According to Toretsky, Oncternal is planning to test the combination of TK216 and vincristine in patients.
Co-authors include Georgetown researchers Stefan K. Zöllnerm MD (the study lead author), Saravana P. Selvanathan, PhD, Garrett T. Graham, PhD, Ryan M. T. Commins, MD, Sung Hyeok Hong, DVM, PhD, research fellow Eric Moseley, college student Sydney Parks, medical student Jessica N. Haladyna, Hayriye V. Erkizan, PhD, and Aykut Üren, PhD; Uta Dirksen, MD, from the Essen University Hospital, Germany; and Michael D. Hogarty, MD, from the Children’s Hospital of Philadelphia.
The Georgetown researchers are funded by the Children’s Cancer Foundation, Nick Currey Fund, St. Baldrick’s Foundation, Alan B. Slifka Foundation, CureSearch, Go4theGoal, Liddy Shiver Sarcoma Initiative, as well as a Burroughs Wellcome Clinical Scientist Award in Translational Research and the NIH (RC4CA156509, RO1CA133662, and R01CA138212).
Georgetown University owns the underlying YK-4-279 technology and related intellectual property invented by Toretsky, Üren, et al., and has licensed the technology to Oncternal for development as a potential therapeutic agent for cancer, including Ewing sarcoma. Toretsky is a paid scientific advisor to Oncternal.
About Georgetown Lombardi Comprehensive Cancer Center (new window)
Georgetown Lombardi Comprehensive Cancer Center is designated by the National Cancer Institute as a comprehensive cancer center — the only cancer center of its kind in the Washington, D.C. area. A part of Georgetown University Medical Center and MedStar Georgetown University Hospital, Georgetown Lombardi seeks to improve the diagnosis, treatment, and prevention of cancer through innovative basic and clinical research, patient care, community education and outreach, and the training of cancer specialists of the future. Connect with Georgetown Lombardi on Facebook (new window) (Facebook.com/GeorgetownLombardi (new window)) and Twitter (new window) (@LombardiCancer (new window)).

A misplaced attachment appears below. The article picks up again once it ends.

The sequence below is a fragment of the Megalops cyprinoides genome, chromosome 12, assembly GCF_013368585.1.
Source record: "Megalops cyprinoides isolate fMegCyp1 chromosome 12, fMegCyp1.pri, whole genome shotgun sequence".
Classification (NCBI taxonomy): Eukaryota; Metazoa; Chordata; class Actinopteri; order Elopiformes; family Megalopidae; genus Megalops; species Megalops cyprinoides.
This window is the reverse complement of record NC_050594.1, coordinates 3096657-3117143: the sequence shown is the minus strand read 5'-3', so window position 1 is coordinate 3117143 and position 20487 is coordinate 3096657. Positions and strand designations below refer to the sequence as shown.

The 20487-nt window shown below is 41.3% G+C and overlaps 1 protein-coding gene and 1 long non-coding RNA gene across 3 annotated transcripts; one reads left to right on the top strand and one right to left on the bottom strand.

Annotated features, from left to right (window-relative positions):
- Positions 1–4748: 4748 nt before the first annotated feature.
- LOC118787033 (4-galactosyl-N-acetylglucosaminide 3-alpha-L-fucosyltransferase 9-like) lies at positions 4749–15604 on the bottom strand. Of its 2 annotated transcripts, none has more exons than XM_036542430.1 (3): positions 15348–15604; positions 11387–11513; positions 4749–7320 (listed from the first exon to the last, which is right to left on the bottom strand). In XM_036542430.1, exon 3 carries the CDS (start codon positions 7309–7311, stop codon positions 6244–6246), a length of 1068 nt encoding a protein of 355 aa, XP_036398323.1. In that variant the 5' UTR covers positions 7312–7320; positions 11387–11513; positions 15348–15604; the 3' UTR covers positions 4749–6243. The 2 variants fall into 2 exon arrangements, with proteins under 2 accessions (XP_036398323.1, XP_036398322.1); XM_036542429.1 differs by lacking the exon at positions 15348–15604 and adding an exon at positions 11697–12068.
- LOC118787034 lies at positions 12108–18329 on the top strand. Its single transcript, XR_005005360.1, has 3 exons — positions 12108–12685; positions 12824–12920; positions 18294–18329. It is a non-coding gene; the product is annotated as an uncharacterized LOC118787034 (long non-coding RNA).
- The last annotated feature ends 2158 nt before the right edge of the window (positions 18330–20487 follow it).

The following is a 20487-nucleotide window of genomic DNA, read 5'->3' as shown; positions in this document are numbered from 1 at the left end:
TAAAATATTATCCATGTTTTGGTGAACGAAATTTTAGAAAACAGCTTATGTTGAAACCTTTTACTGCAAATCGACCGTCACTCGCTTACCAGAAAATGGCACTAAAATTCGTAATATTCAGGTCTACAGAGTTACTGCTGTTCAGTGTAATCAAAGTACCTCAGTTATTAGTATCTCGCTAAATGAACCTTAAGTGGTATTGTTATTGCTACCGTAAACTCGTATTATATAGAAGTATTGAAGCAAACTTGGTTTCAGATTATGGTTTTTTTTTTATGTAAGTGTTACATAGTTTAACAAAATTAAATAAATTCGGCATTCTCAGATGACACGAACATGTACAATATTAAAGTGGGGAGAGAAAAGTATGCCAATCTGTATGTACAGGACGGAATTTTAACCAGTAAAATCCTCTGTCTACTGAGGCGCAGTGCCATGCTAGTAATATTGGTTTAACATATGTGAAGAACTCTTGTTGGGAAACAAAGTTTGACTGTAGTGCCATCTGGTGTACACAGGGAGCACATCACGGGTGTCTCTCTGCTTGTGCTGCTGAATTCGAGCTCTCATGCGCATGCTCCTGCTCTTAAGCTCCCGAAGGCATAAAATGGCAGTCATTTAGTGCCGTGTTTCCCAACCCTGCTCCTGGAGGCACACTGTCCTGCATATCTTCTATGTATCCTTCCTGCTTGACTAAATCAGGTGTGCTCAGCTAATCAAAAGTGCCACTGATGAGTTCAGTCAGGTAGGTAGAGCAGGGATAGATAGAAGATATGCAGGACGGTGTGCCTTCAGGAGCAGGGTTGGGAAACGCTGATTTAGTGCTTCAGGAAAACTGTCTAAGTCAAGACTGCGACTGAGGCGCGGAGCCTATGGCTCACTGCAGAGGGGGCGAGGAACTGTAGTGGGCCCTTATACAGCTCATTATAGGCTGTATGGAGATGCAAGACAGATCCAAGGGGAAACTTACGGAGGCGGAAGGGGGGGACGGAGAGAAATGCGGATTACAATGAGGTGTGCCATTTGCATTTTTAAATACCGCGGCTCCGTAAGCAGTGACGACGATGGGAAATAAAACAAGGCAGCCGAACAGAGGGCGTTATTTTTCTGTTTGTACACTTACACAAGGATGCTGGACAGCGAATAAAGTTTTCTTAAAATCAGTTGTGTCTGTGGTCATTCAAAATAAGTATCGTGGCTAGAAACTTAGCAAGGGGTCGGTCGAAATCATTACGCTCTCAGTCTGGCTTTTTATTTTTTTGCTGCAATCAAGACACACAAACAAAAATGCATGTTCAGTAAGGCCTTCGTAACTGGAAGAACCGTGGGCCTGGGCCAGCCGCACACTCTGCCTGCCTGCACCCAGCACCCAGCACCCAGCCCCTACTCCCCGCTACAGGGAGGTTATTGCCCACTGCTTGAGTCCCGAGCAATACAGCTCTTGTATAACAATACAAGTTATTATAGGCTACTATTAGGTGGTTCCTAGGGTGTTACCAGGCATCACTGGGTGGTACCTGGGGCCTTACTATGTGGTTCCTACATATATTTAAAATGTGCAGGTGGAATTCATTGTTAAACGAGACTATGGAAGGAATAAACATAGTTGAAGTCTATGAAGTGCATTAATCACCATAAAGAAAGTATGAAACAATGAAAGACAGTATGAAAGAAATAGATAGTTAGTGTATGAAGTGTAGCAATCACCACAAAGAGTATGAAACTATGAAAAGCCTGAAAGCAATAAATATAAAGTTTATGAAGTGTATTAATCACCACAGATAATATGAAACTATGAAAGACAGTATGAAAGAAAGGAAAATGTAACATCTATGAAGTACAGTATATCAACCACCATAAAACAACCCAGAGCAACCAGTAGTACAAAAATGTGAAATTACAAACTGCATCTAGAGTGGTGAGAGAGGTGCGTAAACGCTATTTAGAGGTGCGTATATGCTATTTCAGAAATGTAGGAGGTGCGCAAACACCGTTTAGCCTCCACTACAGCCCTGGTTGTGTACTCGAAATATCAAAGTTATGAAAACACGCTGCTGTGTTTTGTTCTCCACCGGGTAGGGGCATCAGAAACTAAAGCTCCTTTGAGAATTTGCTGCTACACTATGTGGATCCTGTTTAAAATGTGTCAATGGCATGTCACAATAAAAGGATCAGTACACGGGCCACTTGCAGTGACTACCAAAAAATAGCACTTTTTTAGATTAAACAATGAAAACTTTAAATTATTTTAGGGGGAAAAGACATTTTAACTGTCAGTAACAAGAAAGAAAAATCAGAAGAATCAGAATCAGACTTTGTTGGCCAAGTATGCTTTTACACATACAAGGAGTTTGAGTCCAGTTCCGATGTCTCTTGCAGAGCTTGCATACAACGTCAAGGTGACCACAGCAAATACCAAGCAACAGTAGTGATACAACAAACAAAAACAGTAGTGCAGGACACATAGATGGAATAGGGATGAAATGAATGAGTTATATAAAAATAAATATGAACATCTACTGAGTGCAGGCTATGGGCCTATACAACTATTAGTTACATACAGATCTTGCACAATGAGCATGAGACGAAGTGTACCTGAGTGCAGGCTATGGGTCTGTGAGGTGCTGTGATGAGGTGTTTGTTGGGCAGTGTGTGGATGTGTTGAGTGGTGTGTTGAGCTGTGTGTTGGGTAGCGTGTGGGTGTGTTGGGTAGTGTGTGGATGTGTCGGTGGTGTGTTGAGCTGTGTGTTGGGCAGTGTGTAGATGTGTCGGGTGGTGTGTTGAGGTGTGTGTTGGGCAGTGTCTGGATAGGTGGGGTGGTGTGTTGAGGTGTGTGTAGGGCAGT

About Georgetown University Medical Center (new window)
Georgetown University Medical Center (GUMC) is an internationally recognized academic medical center with a three-part mission of research, teaching and patient care (through MedStar Health). GUMC’s mission is carried out with a strong emphasis on public service and a dedication to the Catholic, Jesuit principle of cura personalis — or “care of the whole person.” The Medical Center includes the School of Medicine and the School of Nursing & Health Studies, both nationally ranked; Georgetown Lombardi Comprehensive Cancer Center, designated as a comprehensive cancer center by the National Cancer Institute; and the Biomedical Graduate Research Organization, which accounts for the majority of externally funded research at GUMC including a Clinical and Translational Science Award from the National Institutes of Health. Connect with GUMC on Facebook (new window) (Facebook.com/GUMCUpdate (new window)), Twitter (new window) (@gumedcenter (new window)) and Instagram (new window) (@gumedcenter (new window)).